3.2. Risk Assessment of FEW Results

The results of risk assessment in supply and demand are presented in Figure 3 and Figure 4. After analyzing the supply and demand data, the risks to FEW are presented for both areas. The main risk to water resources in Kinmen Island is associated with household water use (residential sector), whereas the main risk

Figure 3. The risk of FEW nexus for Kinmen Island.

Figure 4. The risk of FEW nexus for Taichung City.

to energy resources is associated with the industrial sector. In Taichung City, the main energy risk is associated with the residential and industrial sectors, while the main food risk is associated with the residential sector. The food risk is relatively low in Kinmen Island, and the water risk is low in Taichung City. Most of the food is consumed in Kinmen Island, but fewer people live there; therefore, food consumption is lower than in Taichung City. On the other hand, the water resources of Taichung City are significantly larger than those of Kinmen Island, resulting in a lower water risk in Taichung City. For comparison, the total water risk is 124.59 and the energy risk is 93.55 in Kinmen Island, while the food risk is 462.55 and the energy risk is 359.19 in Taichung City.

According to the results, there are different risk issues associated with different areas. For example, the water demand risk is most serious in Kinmen Island, and new water resources are needed. Alternatively, water saving strategies can also be used to lower water risk. Food and energy resource demand risk is most serious in Taichung City. The total food consumption is much more in Taichung City than in Kinmen Island. Although food production is high in Taichung City, food consumption is also high. Thus, the food demand risk is highest among the three in FEW. Energy demand risk is also high in Taichung because the population is larger and there are more types of industries. To address the energy demand risk issue, both, the residential and industrial sectors, can implement energy-saving policies. These policies should connect with all sectors that influence risk. Thus, there would be much more efficient to decrease the FEW demand risk after analyzing the risks to FEW in different sectors.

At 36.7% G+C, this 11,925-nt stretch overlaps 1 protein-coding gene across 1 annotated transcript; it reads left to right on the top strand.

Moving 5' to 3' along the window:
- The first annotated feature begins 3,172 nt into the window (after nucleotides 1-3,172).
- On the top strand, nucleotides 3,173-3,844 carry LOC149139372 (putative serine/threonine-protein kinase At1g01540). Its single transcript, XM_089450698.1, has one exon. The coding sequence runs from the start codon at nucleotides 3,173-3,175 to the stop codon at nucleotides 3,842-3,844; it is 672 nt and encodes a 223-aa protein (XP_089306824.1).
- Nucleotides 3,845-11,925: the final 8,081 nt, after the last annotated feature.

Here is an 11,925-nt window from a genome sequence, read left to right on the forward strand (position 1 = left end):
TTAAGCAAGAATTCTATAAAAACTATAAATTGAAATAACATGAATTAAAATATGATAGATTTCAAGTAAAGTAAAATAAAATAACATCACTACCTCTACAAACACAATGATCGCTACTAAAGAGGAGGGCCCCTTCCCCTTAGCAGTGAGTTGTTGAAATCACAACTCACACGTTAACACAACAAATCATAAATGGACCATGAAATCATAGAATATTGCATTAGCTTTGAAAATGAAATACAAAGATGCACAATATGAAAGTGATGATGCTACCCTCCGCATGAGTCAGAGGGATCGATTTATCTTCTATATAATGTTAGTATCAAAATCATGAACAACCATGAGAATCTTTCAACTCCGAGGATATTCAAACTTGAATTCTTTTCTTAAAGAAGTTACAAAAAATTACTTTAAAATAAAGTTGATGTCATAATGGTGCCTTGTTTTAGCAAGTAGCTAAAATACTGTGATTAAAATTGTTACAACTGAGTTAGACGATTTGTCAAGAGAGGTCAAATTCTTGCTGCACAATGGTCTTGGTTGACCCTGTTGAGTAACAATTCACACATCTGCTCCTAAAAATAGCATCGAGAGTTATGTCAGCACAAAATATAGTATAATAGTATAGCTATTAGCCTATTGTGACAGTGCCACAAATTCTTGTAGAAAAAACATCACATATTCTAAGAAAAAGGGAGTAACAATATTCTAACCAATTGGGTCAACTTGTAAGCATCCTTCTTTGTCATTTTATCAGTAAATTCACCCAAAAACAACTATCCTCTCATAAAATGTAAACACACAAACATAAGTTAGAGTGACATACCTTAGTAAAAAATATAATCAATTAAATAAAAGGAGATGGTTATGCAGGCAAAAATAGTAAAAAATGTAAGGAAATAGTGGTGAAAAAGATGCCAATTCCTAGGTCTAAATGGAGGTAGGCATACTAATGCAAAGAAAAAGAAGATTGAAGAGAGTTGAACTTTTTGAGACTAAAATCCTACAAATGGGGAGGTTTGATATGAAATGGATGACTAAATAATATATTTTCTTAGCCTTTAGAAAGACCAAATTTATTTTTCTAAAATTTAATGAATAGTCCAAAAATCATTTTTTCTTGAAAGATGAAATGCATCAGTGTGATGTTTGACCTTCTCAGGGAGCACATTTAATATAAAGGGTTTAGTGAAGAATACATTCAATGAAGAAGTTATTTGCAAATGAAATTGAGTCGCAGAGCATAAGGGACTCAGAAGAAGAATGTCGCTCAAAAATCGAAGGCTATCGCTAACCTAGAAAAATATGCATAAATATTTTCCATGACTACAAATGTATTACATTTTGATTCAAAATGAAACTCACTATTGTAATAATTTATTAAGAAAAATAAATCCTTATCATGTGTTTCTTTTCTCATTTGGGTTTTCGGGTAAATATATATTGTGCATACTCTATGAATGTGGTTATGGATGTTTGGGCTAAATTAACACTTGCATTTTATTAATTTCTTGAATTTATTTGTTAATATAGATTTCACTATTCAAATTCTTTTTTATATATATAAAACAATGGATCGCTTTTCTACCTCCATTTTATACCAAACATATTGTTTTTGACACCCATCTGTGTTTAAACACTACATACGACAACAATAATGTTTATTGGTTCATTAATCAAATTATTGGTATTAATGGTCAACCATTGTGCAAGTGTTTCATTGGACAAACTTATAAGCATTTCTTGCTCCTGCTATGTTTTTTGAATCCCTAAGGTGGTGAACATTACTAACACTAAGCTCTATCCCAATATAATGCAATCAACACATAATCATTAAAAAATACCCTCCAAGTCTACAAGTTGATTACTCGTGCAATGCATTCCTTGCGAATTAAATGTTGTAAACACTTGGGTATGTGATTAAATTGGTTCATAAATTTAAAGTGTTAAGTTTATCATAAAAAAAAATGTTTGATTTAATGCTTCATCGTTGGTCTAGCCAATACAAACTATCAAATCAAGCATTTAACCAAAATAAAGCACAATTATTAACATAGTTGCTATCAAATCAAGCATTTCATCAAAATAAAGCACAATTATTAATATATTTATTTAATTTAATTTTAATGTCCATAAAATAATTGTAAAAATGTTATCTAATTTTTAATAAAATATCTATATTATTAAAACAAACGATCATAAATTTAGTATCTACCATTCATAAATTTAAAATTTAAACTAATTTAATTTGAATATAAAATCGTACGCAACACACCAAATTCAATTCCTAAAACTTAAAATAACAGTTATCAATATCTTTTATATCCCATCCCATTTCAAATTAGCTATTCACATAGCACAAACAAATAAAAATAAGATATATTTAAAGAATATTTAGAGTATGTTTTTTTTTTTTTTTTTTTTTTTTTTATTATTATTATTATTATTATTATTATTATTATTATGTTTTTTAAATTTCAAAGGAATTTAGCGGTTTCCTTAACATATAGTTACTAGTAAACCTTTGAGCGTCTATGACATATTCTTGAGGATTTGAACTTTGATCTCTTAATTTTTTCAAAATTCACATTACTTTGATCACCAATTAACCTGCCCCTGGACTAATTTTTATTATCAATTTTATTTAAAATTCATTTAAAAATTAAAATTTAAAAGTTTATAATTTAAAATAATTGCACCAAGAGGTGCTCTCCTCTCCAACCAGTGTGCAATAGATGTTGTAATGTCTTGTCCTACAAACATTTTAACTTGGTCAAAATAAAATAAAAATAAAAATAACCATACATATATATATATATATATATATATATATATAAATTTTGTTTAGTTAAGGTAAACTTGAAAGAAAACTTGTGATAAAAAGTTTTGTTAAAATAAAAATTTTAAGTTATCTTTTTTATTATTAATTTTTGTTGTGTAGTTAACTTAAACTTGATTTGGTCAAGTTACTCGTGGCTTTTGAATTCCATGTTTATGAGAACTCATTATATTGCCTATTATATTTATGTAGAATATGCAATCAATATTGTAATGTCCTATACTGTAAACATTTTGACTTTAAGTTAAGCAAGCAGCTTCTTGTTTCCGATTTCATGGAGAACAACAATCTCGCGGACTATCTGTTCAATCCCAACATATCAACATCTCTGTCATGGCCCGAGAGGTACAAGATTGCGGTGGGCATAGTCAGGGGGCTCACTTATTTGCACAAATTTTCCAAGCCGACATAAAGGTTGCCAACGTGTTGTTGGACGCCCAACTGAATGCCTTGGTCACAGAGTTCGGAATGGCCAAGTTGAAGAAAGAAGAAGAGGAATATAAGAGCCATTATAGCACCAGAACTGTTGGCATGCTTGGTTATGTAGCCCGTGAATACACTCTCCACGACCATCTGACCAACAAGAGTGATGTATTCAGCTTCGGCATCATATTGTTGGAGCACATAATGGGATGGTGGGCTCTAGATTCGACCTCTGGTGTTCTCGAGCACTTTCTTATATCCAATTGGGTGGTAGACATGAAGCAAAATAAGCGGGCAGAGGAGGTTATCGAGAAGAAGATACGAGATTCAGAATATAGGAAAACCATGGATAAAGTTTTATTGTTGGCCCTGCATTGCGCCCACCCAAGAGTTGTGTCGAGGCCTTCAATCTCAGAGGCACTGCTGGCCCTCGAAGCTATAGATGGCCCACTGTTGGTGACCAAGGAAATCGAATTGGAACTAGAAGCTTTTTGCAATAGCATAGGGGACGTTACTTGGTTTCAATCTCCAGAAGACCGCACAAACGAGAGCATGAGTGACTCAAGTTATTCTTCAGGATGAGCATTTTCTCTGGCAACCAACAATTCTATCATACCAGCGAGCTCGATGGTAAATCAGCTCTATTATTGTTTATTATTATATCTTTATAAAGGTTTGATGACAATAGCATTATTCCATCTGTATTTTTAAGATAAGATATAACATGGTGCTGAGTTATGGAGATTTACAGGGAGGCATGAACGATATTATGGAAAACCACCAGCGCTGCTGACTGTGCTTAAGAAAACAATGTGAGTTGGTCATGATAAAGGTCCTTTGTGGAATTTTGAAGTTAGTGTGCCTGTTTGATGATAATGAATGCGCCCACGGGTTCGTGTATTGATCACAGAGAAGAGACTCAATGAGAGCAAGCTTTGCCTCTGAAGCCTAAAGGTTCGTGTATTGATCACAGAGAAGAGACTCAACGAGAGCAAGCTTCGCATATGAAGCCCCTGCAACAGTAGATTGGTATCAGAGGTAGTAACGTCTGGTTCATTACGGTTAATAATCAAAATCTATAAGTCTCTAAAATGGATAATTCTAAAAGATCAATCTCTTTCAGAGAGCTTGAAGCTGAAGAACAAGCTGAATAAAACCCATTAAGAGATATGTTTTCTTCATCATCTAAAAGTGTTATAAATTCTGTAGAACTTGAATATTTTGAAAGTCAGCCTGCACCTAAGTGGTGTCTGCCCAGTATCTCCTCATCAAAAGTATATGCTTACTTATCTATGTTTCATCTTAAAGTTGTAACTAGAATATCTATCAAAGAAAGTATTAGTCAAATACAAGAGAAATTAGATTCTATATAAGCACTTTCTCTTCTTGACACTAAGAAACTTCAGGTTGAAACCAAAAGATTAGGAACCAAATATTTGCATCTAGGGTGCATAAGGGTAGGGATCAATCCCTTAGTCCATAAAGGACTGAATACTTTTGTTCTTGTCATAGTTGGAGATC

The result shows in Figure 5 focus on the nexus risk between water, energy, and food. The risk of nexus means the effect of one resource consumption on

Figure 5. Comparing FEW nexus risk with Kinmen Island and Taichung City.

another resource consumption. Thus, a high food demand risk could indicate that the water demand risk is high since food production requires water. After calculating the risk for each sector and FEW nexus, the two areas show different nexus characteristics. The nexus risk in water for food is the highest in the two areas, where the driving factor mitigates nexus risk. On the other hand, water-for-food and energy-for-food risks in Taichung City are higher than those in Kinmen Island. Therefore, food security risk is quite important in Taichung City. Energy-for-water and water-for-energy risks in Kinmen Island are higher than those in Taichung City, because of the shortage of water and energy in Kinmen Island.